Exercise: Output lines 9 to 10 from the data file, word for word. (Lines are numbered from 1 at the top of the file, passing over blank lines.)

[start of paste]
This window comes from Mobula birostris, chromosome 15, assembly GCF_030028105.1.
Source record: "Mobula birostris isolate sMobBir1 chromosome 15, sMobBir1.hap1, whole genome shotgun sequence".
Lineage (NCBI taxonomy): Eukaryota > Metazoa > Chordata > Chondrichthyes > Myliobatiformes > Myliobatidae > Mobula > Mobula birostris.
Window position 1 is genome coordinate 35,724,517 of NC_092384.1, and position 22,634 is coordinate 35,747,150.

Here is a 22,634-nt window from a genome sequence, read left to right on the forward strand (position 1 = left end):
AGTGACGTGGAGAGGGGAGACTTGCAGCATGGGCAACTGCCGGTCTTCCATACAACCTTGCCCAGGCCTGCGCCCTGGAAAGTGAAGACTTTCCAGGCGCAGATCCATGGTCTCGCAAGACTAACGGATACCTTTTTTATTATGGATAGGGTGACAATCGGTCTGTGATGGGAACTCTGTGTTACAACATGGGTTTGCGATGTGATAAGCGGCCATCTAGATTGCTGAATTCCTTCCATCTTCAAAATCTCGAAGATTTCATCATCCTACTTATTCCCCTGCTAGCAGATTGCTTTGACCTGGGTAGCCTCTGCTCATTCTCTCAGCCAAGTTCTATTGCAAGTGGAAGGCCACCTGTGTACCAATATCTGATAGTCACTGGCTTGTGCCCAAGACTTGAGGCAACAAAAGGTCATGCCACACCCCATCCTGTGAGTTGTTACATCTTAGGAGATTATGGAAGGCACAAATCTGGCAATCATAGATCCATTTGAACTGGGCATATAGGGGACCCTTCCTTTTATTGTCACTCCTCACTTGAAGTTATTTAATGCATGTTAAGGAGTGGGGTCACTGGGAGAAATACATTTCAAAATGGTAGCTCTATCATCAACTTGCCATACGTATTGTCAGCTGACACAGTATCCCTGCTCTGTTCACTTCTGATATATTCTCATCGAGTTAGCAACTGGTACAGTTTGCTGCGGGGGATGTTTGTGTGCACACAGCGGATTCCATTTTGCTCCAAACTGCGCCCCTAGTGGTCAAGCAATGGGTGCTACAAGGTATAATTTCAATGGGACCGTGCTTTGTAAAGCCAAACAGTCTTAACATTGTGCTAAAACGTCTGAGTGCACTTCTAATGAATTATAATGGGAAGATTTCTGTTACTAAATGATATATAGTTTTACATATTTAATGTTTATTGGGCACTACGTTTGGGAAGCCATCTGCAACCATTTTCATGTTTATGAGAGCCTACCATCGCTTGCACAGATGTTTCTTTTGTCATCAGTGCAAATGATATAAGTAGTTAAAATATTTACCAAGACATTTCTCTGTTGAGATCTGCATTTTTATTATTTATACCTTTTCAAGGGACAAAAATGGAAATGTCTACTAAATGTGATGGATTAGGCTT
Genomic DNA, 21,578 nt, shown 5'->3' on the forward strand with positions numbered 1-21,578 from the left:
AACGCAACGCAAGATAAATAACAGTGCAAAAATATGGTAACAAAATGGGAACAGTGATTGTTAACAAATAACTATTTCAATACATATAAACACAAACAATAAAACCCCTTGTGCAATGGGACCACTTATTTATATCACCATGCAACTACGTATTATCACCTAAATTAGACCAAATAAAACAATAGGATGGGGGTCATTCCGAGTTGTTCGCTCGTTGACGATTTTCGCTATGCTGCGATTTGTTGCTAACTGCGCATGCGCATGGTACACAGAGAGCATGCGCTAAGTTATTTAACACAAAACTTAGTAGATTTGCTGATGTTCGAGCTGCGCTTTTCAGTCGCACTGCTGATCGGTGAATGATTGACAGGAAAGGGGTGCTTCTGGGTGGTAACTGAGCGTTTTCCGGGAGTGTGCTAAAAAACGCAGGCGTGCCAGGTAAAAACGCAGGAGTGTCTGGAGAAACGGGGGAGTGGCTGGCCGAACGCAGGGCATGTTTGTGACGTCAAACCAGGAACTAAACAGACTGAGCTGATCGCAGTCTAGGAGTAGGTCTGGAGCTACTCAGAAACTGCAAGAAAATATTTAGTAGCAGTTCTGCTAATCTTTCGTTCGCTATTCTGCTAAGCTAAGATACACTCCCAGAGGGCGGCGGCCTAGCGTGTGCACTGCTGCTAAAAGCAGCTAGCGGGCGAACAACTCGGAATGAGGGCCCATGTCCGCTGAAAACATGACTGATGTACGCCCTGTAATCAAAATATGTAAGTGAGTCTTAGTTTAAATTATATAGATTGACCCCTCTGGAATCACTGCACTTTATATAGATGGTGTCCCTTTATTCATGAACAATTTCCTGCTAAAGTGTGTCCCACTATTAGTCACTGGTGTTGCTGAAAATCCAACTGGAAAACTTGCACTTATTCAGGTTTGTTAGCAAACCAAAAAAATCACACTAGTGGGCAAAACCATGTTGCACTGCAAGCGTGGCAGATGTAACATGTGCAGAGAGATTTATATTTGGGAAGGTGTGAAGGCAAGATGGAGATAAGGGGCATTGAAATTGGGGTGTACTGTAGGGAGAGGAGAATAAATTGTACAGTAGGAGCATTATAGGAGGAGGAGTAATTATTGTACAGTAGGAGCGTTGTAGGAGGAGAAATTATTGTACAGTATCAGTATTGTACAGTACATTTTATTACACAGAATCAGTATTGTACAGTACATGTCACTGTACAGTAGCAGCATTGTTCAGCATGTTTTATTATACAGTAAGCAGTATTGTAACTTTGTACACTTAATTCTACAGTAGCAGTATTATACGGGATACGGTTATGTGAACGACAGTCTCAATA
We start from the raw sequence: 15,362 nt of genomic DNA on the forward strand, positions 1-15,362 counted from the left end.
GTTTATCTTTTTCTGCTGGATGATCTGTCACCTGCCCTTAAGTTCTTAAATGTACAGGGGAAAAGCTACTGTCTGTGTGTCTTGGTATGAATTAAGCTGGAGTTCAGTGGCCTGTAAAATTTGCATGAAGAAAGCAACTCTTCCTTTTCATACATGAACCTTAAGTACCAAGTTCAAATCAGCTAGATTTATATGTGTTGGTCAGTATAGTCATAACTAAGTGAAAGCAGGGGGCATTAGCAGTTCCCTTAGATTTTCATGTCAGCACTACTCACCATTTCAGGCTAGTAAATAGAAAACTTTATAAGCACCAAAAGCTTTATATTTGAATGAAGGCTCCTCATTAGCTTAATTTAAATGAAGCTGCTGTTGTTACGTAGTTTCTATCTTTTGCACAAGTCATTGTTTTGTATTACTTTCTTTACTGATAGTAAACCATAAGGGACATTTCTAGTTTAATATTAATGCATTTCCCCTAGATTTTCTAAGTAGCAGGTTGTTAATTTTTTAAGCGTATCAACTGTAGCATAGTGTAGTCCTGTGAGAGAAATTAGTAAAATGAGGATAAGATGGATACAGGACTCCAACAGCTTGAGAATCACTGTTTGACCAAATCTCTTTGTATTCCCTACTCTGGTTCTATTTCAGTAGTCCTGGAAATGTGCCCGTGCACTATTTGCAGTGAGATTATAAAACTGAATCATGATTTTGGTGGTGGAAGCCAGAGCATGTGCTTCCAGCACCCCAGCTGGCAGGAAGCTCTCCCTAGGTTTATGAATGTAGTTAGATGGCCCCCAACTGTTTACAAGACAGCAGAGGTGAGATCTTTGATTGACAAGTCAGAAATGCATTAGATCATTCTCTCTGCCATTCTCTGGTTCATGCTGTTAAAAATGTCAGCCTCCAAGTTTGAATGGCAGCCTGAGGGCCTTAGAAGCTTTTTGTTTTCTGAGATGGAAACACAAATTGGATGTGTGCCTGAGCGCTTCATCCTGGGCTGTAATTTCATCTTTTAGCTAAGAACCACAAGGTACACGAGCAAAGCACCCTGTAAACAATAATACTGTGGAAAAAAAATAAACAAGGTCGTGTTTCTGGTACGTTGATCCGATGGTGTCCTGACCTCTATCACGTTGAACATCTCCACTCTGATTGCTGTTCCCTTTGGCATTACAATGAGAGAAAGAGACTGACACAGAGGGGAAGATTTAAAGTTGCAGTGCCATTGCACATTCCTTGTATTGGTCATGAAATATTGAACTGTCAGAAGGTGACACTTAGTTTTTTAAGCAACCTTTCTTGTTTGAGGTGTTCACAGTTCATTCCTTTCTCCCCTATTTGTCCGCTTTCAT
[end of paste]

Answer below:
We start from the raw sequence: 15,362 nt of genomic DNA on the forward strand, positions 1-15,362 counted from the left end.
GTTTATCTTTTTCTGCTGGATGATCTGTCACCTGCCCTTAAGTTCTTAAATGTACAGGGGAAAAGCTACTGTCTGTGTGTCTTGGTATGAATTAAGCTGGAGTTCAGTGGCCTGTAAAATTTGCATGAAGAAAGCAACTCTTCCTTTTCATACATGAACCTTAAGTACCAAGTTCAAATCAGCTAGATTTATATGTGTTGGTCAGTATAGTCATAACTAAGTGAAAGCAGGGGGCATTAGCAGTTCCCTTAGATTTTCATGTCAGCACTACTCACCATTTCAGGCTAGTAAATAGAAAACTTTATAAGCACCAAAAGCTTTATATTTGAATGAAGGCTCCTCATTAGCTTAATTTAAATGAAGCTGCTGTTGTTACGTAGTTTCTATCTTTTGCACAAGTCATTGTTTTGTATTACTTTCTTTACTGATAGTAAACCATAAGGGACATTTCTAGTTTAATATTAATGCATTTCCCCTAGATTTTCTAAGTAGCAGGTTGTTAATTTTTTAAGCGTATCAACTGTAGCATAGTGTAGTCCTGTGAGAGAAATTAGTAAAATGAGGATAAGATGGATACAGGACTCCAACAGCTTGAGAATCACTGTTTGACCAAATCTCTTTGTATTCCCTACTCTGGTTCTATTTCAGTAGTCCTGGAAATGTGCCCGTGCACTATTTGCAGTGAGATTATAAAACTGAATCATGATTTTGGTGGTGGAAGCCAGAGCATGTGCTTCCAGCACCCCAGCTGGCAGGAAGCTCTCCCTAGGTTTATGAATGTAGTTAGATGGCCCCCAACTGTTTACAAGACAGCAGAGGTGAGATCTTTGATTGACAAGTCAGAAATGCATTAGATCATTCTCTCTGCCATTCTCTGGTTCATGCTGTTAAAAATGTCAGCCTCCAAGTTTGAATGGCAGCCTGAGGGCCTTAGAAGCTTTTTGTTTTCTGAGATGGAAACACAAATTGGATGTGTGCCTGAGCGCTTCATCCTGGGCTGTAATTTCATCTTTTAGCTAAGAACCACAAGGTACACGAGCAAAGCACCCTGTAAACAATAATACTGTGGAAAAAAAATAAACAAGGTCGTGTTTCTGGTACGTTGATCCGATGGTGTCCTGACCTCTATCACGTTGAACATCTCCACTCTGATTGCTGTTCCCTTTGGCATTACAATGAGAGAAAGAGACTGACACAGAGGGGAAGATTTAAAGTTGCAGTGCCATTGCACATTCCTTGTATTGGTCATGAAATATTGAACTGTCAGAAGGTGACACTTAGTTTTTTAAGCAACCTTTCTTGTTTGAGGTGTTCACAGTTCATTCCTTTCTCCCCTATTTGTCCGCTTTCAT